I told the story of Second Lieutenant Melissa Stockwell who lost her leg in Iraq because her Humvee had no doors. US Secretary of Defence Donald Rumsfeld was yesterday subjected to unexpected and critical questioning on a visit to US soldiers in Kuwait. One key point was that US servicepeople are having to scrounge for scrap metal to render their armoured vehicles secure.
The rate of amputations among US personnel serving in Iraq has been twice that of previous conflicts:
New data on war wounds are the grisly flip side of improvements in battlefield medicine that have saved many combatants who would have died in the past: only one in 10 US troops injured in Iraq has died, the lowest rate of any war in US history. But those who survive have much more grievous wounds. Bulletproof Kevlar vests protect soldiers’ bodies, but not their limbs, as insurgent snipers and makeshift bombs tear off arms and legs and rip into faces and necks. More than half of those injured are wounded so badly that they cannot return to duty, according to Pentagon statistics.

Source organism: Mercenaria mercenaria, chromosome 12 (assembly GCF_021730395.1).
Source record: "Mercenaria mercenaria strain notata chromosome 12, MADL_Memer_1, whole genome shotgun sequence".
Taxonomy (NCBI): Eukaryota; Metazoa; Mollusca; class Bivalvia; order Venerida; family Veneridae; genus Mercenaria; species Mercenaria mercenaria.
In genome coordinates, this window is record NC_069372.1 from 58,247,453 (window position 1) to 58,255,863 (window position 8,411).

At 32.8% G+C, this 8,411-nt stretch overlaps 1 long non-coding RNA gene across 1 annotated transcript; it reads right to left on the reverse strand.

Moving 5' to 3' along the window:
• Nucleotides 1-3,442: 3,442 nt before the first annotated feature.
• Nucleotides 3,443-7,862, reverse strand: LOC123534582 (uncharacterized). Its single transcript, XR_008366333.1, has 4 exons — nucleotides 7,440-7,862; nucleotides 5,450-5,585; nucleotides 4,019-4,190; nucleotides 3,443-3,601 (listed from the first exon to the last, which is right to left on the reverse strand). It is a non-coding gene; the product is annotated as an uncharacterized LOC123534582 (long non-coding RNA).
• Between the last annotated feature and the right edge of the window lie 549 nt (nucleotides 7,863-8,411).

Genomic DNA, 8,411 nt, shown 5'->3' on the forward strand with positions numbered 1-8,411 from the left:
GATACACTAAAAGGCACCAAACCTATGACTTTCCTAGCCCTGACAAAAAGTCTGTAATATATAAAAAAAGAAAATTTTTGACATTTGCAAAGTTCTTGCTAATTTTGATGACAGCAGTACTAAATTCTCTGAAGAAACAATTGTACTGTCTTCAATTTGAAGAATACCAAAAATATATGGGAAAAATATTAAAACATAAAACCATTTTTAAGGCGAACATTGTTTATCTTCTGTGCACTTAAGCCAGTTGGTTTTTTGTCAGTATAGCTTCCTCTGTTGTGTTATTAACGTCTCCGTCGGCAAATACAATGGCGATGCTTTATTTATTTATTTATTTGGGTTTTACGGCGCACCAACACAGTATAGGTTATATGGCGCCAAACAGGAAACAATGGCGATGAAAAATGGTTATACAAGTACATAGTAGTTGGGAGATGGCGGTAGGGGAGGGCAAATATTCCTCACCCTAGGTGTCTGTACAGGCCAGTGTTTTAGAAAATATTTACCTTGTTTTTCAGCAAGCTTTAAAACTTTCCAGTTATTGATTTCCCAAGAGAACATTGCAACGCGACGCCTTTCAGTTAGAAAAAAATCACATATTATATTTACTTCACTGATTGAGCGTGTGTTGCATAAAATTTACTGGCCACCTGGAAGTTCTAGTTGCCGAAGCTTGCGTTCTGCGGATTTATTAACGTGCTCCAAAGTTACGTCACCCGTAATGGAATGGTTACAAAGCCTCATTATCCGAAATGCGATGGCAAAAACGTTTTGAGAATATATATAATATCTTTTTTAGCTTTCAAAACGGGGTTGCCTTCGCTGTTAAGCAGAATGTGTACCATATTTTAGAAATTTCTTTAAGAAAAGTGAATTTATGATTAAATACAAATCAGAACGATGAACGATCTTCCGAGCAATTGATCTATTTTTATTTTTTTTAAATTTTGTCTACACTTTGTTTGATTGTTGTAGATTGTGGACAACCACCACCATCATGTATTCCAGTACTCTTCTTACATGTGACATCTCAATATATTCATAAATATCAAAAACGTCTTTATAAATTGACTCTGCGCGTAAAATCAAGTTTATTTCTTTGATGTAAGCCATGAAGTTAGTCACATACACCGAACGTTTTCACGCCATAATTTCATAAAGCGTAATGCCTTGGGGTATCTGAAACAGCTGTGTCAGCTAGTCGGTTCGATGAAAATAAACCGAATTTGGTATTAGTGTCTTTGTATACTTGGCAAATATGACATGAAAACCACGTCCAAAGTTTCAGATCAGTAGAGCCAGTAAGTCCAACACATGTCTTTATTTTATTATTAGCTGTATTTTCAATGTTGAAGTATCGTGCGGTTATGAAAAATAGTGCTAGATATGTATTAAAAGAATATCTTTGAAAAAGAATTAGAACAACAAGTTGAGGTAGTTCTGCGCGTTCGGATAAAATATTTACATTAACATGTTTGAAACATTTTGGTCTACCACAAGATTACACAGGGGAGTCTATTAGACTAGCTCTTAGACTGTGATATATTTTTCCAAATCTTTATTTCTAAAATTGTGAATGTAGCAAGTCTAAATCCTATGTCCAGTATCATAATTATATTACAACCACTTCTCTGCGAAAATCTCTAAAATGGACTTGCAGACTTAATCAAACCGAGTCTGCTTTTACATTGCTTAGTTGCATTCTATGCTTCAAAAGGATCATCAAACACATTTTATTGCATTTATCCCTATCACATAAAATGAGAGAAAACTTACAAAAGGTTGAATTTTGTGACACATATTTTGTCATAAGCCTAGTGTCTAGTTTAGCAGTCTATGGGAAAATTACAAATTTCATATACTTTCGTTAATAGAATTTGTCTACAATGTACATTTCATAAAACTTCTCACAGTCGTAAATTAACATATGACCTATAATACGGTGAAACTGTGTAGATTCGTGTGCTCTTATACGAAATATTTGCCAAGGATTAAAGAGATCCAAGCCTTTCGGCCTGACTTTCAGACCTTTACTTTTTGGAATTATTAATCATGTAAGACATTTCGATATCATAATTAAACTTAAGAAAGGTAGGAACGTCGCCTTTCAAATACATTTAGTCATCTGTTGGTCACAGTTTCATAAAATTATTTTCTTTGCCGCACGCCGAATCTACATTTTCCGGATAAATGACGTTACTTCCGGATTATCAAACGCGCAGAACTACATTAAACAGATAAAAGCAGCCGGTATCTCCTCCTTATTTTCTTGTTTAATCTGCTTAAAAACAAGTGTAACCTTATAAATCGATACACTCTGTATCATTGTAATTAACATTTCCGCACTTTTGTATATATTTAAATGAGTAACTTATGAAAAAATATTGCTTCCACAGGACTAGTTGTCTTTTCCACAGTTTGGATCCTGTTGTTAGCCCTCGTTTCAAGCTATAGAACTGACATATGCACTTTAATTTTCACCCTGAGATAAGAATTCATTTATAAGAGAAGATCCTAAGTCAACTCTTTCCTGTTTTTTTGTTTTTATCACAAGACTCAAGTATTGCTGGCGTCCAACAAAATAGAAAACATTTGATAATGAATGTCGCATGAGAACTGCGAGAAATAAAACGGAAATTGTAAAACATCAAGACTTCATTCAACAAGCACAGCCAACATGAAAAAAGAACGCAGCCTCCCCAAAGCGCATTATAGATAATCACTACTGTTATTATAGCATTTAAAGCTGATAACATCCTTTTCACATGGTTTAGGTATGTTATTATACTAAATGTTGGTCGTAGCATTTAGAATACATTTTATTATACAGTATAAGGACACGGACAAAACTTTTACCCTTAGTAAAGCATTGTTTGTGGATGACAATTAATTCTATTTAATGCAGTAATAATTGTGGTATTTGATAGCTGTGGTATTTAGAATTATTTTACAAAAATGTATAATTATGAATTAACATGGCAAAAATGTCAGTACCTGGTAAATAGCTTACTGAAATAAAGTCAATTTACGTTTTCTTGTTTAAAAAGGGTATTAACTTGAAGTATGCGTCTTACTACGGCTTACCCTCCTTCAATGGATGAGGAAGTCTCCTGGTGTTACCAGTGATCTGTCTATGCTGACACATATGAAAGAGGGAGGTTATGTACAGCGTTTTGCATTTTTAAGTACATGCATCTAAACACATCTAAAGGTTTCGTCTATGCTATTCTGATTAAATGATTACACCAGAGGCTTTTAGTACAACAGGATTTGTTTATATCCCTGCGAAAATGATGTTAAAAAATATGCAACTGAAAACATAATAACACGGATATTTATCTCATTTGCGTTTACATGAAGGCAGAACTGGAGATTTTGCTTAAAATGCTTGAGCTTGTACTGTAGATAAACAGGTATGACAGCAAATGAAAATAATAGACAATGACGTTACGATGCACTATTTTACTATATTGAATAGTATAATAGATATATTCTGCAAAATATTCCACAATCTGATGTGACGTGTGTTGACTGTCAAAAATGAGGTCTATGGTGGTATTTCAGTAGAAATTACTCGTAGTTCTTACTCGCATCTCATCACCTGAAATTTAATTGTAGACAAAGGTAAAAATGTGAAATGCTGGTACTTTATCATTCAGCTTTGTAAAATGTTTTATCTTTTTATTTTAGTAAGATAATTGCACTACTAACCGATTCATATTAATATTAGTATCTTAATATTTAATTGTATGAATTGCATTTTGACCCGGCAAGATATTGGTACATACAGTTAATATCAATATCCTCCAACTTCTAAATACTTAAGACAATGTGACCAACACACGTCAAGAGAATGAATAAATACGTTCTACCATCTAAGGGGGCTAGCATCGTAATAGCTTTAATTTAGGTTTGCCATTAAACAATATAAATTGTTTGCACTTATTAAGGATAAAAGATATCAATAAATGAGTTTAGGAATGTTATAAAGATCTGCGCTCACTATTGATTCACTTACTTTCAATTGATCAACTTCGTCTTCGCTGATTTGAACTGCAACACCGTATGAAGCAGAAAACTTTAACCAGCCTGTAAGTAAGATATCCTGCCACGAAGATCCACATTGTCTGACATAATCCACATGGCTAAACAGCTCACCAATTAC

One unintended result of the invasion appears to be fast-tracking prosthetic research projects that may benefit future amputees.